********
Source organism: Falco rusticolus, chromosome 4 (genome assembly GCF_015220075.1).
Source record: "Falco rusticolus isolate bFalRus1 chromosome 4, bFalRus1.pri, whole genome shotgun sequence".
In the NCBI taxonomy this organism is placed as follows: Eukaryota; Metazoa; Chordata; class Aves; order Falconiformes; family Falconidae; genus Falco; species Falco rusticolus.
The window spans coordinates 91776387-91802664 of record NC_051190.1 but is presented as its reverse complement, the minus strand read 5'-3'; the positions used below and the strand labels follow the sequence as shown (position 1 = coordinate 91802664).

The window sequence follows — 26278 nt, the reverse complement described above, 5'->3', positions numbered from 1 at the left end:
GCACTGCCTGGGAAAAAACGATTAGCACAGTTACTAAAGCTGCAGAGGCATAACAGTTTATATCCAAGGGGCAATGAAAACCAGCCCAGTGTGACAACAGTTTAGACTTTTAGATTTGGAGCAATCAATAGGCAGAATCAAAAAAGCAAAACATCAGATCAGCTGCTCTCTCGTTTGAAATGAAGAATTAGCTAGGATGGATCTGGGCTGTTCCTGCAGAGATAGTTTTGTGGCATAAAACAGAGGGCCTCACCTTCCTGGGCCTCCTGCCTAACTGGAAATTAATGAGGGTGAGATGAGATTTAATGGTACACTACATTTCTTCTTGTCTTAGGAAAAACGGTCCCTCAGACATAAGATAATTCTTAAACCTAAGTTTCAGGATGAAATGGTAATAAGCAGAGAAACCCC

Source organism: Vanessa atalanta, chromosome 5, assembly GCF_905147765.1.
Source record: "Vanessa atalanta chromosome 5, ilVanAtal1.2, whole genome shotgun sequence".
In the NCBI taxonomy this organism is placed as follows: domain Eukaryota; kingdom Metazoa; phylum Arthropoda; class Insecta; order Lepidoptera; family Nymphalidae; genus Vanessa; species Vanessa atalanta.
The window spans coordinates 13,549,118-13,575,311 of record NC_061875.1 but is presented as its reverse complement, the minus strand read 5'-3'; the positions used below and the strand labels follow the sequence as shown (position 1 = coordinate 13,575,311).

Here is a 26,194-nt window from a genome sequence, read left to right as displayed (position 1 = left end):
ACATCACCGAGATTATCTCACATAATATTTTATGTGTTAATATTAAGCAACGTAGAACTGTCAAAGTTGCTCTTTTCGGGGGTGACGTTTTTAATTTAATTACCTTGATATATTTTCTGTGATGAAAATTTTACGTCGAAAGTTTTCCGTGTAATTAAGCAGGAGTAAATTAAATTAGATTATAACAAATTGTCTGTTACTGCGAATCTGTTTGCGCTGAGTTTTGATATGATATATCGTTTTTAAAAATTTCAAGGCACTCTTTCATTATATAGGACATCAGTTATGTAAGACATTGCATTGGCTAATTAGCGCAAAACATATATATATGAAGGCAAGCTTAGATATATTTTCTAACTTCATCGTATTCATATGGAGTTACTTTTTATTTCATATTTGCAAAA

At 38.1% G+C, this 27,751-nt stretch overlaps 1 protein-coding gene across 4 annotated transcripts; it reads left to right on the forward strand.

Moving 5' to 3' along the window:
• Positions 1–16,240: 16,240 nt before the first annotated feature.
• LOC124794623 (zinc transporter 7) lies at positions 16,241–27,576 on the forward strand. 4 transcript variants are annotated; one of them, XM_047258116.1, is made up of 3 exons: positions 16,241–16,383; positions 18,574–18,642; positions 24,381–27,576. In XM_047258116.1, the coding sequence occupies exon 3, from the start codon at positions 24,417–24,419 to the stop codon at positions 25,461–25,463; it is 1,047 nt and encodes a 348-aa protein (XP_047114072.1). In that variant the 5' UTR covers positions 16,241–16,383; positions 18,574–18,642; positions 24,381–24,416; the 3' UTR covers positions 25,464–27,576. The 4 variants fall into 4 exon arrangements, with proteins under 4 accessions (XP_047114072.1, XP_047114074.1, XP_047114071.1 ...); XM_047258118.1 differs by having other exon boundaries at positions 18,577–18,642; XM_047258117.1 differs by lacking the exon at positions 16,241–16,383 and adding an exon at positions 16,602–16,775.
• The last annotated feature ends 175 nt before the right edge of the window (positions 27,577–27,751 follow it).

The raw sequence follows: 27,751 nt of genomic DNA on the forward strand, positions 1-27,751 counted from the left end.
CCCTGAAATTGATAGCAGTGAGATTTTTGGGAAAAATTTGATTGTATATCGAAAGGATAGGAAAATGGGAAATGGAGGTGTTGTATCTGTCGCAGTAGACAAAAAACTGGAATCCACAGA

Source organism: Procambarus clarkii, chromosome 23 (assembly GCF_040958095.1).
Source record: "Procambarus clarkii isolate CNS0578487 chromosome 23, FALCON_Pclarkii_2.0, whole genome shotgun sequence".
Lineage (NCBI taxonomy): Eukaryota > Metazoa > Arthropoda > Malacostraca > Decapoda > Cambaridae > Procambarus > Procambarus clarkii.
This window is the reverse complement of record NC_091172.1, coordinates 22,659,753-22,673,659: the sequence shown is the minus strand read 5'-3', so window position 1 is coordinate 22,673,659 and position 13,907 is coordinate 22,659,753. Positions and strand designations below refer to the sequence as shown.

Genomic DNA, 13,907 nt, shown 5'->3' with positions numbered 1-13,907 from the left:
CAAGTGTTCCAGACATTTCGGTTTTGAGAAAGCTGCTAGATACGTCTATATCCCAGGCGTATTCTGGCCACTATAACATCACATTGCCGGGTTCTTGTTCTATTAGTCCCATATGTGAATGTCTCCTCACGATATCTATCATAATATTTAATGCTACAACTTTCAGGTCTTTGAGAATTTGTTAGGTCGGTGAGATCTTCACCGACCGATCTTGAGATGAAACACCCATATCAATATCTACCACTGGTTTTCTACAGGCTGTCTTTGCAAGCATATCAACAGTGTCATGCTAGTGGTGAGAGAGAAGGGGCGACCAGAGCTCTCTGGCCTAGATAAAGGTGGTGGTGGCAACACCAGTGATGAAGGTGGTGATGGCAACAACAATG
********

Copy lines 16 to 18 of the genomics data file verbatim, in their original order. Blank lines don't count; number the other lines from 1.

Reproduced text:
• LOC124794623 (zinc transporter 7) lies at positions 16,241–27,576 on the forward strand. 4 transcript variants are annotated; one of them, XM_047258116.1, is made up of 3 exons: positions 16,241–16,383; positions 18,574–18,642; positions 24,381–27,576. In XM_047258116.1, the coding sequence occupies exon 3, from the start codon at positions 24,417–24,419 to the stop codon at positions 25,461–25,463; it is 1,047 nt and encodes a 348-aa protein (XP_047114072.1). In that variant the 5' UTR covers positions 16,241–16,383; positions 18,574–18,642; positions 24,381–24,416; the 3' UTR covers positions 25,464–27,576. The 4 variants fall into 4 exon arrangements, with proteins under 4 accessions (XP_047114072.1, XP_047114074.1, XP_047114071.1 ...); XM_047258118.1 differs by having other exon boundaries at positions 18,577–18,642; XM_047258117.1 differs by lacking the exon at positions 16,241–16,383 and adding an exon at positions 16,602–16,775.
• The last annotated feature ends 175 nt before the right edge of the window (positions 27,577–27,751 follow it).

The raw sequence follows: 27,751 nt of genomic DNA on the forward strand, positions 1-27,751 counted from the left end.